Mehta is an Associate Professor of Journalism at New York University. He is currently working on a nonfiction book about immigrants in contemporary New York, for which he was awarded a 2007 Guggenheim fellowship. He has also written original screenplays for films, including ‘New York, I Love You.’ Mehta was born in Calcutta and raised in Bombay and New York. He is a graduate of New York University and the Iowa Writers’ Workshop.

Watch Mehta’s video on Literary Reportage.

Hilke Schellmann

Hilke Schellmann

Assistant Professor

Hilke Schellmann is an assistant professor of journalism at NYU and an Emmy-award winning investigative reporter. Using innovative multimedia tools, she focuses her reporting on unearthing systemic wrongdoing and its impact on vulnerable people.

As an independent filmmaker, Schellmann shot, produced and directed the investigative documentary Outlawed in Pakistan which aired on PBS FRONTLINE. The film was dubbed “among the standouts” at the Sundance Film Festival by The L.A. Times and called “extraordinary” by Variety. The documentary was recognized with an Emmy, an Overseas Press Club and a Cinema for Peace Award and successfully played at prestigious film festivals such as IDFA, Full Frame, Thessaloniki Film Festival and AFI Docs.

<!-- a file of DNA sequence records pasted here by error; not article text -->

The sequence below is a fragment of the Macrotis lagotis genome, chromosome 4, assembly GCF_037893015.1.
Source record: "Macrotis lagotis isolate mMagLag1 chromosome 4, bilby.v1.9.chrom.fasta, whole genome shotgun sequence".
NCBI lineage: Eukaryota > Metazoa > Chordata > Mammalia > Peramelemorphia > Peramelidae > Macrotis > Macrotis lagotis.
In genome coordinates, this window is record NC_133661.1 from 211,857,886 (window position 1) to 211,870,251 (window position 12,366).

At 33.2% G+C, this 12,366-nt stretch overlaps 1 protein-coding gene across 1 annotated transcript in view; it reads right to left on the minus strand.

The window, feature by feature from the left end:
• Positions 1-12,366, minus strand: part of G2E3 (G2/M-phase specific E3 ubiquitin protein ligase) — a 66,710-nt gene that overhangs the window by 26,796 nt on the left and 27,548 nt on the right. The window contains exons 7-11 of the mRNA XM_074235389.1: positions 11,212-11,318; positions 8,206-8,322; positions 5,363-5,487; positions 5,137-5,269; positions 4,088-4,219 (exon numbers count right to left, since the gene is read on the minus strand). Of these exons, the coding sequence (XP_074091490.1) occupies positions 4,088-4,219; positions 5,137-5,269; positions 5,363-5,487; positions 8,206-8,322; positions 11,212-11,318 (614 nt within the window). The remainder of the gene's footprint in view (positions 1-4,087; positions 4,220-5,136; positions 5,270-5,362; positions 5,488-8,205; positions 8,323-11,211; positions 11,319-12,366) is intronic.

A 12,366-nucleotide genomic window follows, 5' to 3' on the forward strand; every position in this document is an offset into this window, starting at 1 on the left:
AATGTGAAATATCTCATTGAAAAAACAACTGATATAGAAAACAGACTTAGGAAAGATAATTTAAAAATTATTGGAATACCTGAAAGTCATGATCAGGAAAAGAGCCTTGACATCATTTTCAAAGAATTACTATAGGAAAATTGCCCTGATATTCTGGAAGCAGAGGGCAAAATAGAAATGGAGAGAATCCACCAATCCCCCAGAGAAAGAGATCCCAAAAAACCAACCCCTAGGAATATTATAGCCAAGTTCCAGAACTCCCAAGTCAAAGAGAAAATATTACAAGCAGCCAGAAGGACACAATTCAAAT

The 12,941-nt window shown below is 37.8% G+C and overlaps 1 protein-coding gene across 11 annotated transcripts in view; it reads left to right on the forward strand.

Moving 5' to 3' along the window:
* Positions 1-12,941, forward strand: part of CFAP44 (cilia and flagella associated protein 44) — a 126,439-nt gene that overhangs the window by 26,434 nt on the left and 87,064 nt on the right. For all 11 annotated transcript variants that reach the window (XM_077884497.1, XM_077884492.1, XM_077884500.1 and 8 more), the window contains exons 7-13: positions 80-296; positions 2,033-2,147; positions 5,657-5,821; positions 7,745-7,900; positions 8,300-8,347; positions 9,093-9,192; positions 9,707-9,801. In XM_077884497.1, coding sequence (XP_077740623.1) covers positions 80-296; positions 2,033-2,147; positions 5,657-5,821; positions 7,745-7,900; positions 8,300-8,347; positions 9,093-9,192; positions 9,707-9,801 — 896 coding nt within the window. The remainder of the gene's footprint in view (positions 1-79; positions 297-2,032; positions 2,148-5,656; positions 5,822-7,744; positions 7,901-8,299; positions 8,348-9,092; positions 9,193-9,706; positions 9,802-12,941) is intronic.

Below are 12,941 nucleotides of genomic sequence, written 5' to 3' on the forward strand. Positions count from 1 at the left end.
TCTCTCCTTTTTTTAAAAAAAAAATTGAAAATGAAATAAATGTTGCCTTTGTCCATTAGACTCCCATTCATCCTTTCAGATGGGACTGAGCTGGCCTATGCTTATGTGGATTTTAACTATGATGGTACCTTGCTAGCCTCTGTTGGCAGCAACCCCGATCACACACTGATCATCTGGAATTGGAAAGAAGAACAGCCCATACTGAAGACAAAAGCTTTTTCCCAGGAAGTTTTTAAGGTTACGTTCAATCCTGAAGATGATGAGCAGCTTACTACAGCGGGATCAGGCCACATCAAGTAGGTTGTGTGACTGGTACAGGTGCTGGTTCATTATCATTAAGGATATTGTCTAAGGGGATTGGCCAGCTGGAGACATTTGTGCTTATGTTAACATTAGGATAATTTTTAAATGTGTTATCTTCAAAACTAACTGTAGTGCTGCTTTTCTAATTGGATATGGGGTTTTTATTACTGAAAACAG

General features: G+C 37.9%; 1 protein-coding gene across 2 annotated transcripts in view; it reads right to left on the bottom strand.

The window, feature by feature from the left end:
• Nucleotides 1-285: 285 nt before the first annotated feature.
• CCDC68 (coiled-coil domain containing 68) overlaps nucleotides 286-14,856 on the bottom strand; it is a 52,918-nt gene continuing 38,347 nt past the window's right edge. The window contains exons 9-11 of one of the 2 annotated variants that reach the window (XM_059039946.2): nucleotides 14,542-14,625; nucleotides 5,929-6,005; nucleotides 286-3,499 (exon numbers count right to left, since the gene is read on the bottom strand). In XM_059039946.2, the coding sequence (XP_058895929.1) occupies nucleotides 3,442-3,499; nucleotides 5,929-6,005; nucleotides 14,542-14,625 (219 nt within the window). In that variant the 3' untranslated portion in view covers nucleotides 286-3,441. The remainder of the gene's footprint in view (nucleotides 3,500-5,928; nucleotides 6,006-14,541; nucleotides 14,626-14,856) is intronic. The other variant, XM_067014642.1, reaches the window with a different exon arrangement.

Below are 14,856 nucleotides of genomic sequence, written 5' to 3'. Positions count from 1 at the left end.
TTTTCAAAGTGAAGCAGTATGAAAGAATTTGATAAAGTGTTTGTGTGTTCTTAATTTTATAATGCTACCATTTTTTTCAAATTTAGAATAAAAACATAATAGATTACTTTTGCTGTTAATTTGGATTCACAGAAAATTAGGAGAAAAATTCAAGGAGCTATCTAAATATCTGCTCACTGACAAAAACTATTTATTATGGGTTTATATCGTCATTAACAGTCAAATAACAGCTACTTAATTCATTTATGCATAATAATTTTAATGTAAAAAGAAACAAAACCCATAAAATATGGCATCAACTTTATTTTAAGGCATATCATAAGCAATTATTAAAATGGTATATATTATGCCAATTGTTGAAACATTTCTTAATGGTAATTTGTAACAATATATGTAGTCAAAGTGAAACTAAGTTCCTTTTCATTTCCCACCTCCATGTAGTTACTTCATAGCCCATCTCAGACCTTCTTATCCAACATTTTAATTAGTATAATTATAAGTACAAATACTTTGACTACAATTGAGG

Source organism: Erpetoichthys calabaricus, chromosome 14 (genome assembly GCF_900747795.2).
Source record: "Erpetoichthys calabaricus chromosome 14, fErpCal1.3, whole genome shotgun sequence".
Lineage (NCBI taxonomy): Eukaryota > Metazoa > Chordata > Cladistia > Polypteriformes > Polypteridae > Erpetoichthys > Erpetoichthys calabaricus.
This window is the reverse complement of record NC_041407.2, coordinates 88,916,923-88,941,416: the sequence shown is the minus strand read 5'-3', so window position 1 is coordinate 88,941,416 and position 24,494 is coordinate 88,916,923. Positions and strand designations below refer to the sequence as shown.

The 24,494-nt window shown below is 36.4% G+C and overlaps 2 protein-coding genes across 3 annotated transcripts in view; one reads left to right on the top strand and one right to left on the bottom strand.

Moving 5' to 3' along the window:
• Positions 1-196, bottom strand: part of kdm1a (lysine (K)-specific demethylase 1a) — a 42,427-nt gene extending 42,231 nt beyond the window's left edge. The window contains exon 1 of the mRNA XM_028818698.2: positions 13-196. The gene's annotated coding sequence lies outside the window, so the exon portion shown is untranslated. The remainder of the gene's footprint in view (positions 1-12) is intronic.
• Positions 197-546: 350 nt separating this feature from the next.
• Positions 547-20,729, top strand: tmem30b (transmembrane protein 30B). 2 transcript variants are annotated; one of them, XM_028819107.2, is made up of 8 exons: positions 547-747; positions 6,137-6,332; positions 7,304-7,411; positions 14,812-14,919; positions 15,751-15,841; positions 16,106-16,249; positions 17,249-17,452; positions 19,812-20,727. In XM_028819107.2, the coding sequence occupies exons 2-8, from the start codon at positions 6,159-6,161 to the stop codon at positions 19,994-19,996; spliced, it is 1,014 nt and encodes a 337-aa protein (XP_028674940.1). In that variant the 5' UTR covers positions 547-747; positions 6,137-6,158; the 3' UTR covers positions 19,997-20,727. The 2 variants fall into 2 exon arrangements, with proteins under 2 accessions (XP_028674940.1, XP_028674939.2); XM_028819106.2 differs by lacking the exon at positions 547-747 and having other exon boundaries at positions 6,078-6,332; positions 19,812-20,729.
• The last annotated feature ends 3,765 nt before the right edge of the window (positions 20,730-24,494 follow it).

Jane Stone

Professor | NewsDoc

Jane Stone specializes in legal affairs journalism and investigative reporting. She has worked for NBC Dateline, CBS’s 60 Minutes, Walter Cronkite’s documentary company, CNN, and PBS’s Frontline.  Her journalism has been recognized with several journalism awards, including a national Emmy for investigative reporting. She was awarded NYU’s Golden Dozen Award for excellence in teaching.

Rachel L. Swarns

Rachel L. Swarns

Rachel L. Swarns is a journalist, author and associate professor of journalism at New York University, who writes about race and race relations as a contributing writer for The New York Times. Her articles about Georgetown University’s roots in slavery touched off a national conversation about American universities and their ties to this painful period of history. Her work has been recognized and supported by the National Endowment for the Humanities, the Ford Foundation, the Leon Levy Center for Biography, the Biographers International Organization, the MacDowell artist residency program and others. In 2023, she was elected to the Society of American Historians. Her latest book,  The 272: The Families who Were Enslaved and Sold to Build the American Catholic Church,  was published by Random House in June.

At the Times, Swarns served as a full-time reporter and correspondent for 22 years. She has reported from Russia, Cuba, Guatemala and southern Africa, where she served as the Times’ Johannesburg bureau chief. She has covered immigration, presidential politics and Michelle Obama and her role in the Obama White House. She also served as a Metro columnist in New York City. As a senior writer for the paper, she helped to lead and innovate on coverage of issues of race and ethnicity. In 2018, she joined NYU’s Arthur L. Carter Journalism Institute, where she focuses on American slavery and its contemporary legacies.